However, since 2015, Algerian security forces have conducted regular arrests of sub-Saharan nationals in the coastal areas of the country, detaining those arrested for several days before transferring them in bus convoys to the city of Tamanrasset located 2,000 kilometres south of Algeria’s capital Algiers. Most people affected by these campaigns are later forcibly expelled to neighbouring Niger or Mali after spending several days in temporary detention in Tamanrasset and are often abandoned in the desert on the Algerian side of the border without water, food or their personal belongings.

Numerous reports about these mass expulsions by international organizations like Human Rights Watch and local civil rights groups indicate that Algeria is systematically violating its international obligations as the authorities force migrants to leave the country on foot and without individual assessment of their visa and residency status.

Following Prime Minister Ahmed Ouyahia’s appointmentd in August 2017, Algerian authorities further escalated their crackdown on sub-Saharan nationals and have intensified their arrest and expulsion campaigns of migrant workers and refugees ever since. In March 2018, Minister of the Interior Noureddine Bedoui said that his government has repatriated 27,000 migrants since 2015 and intends to continue expelling those who reside in the country illegally.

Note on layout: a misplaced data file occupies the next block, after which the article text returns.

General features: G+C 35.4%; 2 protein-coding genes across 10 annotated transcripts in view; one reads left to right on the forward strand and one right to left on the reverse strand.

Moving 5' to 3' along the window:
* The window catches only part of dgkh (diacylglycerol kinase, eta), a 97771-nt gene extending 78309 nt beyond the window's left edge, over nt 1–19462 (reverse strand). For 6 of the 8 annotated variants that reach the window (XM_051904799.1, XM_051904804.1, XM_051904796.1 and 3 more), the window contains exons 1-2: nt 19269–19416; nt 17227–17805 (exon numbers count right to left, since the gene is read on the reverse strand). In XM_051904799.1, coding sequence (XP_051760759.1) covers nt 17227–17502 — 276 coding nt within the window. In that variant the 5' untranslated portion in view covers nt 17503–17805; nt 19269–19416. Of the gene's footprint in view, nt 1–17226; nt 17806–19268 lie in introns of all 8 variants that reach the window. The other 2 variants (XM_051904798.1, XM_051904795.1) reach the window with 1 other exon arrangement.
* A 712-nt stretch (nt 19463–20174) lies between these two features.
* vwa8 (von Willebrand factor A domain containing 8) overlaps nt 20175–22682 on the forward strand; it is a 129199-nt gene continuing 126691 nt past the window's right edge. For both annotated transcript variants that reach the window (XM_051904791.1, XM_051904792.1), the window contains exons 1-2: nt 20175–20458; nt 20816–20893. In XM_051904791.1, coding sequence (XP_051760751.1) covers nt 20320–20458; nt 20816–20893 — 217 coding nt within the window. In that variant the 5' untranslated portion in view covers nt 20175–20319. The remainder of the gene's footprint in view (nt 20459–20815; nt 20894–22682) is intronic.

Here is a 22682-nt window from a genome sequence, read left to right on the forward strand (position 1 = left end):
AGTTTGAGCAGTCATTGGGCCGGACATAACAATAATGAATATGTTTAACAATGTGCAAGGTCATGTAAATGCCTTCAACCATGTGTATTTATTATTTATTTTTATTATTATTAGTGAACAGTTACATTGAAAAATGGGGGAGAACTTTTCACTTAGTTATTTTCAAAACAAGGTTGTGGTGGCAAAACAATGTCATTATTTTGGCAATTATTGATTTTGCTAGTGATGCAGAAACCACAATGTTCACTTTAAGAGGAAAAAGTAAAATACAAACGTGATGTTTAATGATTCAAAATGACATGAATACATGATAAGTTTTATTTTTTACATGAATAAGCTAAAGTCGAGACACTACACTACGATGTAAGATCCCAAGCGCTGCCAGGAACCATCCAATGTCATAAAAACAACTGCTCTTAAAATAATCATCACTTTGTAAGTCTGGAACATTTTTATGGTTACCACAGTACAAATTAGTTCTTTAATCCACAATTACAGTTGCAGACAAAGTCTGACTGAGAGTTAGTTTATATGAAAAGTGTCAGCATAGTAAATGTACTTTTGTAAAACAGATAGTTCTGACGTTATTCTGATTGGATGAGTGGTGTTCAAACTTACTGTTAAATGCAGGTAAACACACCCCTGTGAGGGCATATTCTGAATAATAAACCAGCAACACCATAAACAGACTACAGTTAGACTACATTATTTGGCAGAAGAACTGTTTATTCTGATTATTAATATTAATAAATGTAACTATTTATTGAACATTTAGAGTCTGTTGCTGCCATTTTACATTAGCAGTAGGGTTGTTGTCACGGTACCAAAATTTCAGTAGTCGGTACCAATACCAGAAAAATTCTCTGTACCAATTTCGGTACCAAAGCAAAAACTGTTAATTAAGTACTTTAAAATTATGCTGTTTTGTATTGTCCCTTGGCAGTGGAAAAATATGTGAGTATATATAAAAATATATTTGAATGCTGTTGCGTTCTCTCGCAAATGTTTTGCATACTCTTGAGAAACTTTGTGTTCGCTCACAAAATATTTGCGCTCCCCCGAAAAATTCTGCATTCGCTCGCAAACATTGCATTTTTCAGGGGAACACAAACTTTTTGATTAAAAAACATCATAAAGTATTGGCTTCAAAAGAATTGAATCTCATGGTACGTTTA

Niger has repeatedly criticized Algeria for not only expelling Nigerian citizens but also nationals from several West African countries to northern Niger. In December 2014, the governments in Niamey and Algiers signed a repatriation agreement that has since served as the legal framework for Algeria’s expulsion of Nigerian nationals. However, Algerian authorities continue to expel all African nationals arrested during raids in the urban north of the country to Niger.

In March 2018, dozens of sub-Saharan nationals who had been expelled from Algeria staged a protest in front of the Algerian embassy in the Malian capital Bamako, denouncing alleged mistreatment by Algerian authorities.

Human Rights Groups Pressure on the Algerian Government

In Algeria itself, human rights groups continue to put pressure on the Algerian government to cease its repressive policies toward migrants.

Only days before the UN press briefing, Fouad Hassam, a trade union activist, launched the online petition We are all migrants. It appeals to the Algerian government ‘to put in place […] a national legal framework respecting the rights of migrant workers as well as an asylum law which allows them to have refugee status and guarantees their protection against all forms of abuse or exploitation’. The petition, signed by dozens of Algerian NGOs but also Tunisian, Moroccan and French organizations, also calls on the government ‘to stop the collective expulsion of migrant workers and asylum seekers’.

Without explicitly mentioning the petition, the Algerian MFA rejected the allegations concerning Algeria’s treatment of migrants, framing them as a ‘malicious campaign’. ‘As a land of welcome and hospitality for all those who are or feel persecuted in their respective countries, Algeria is and will remain faithful to the centuries-old traditions of hospitality and generosity so dear to the Algerian people who, themselves, have known, the time of colonization, dispossession, deculturation and exile,’ the MFA statement read.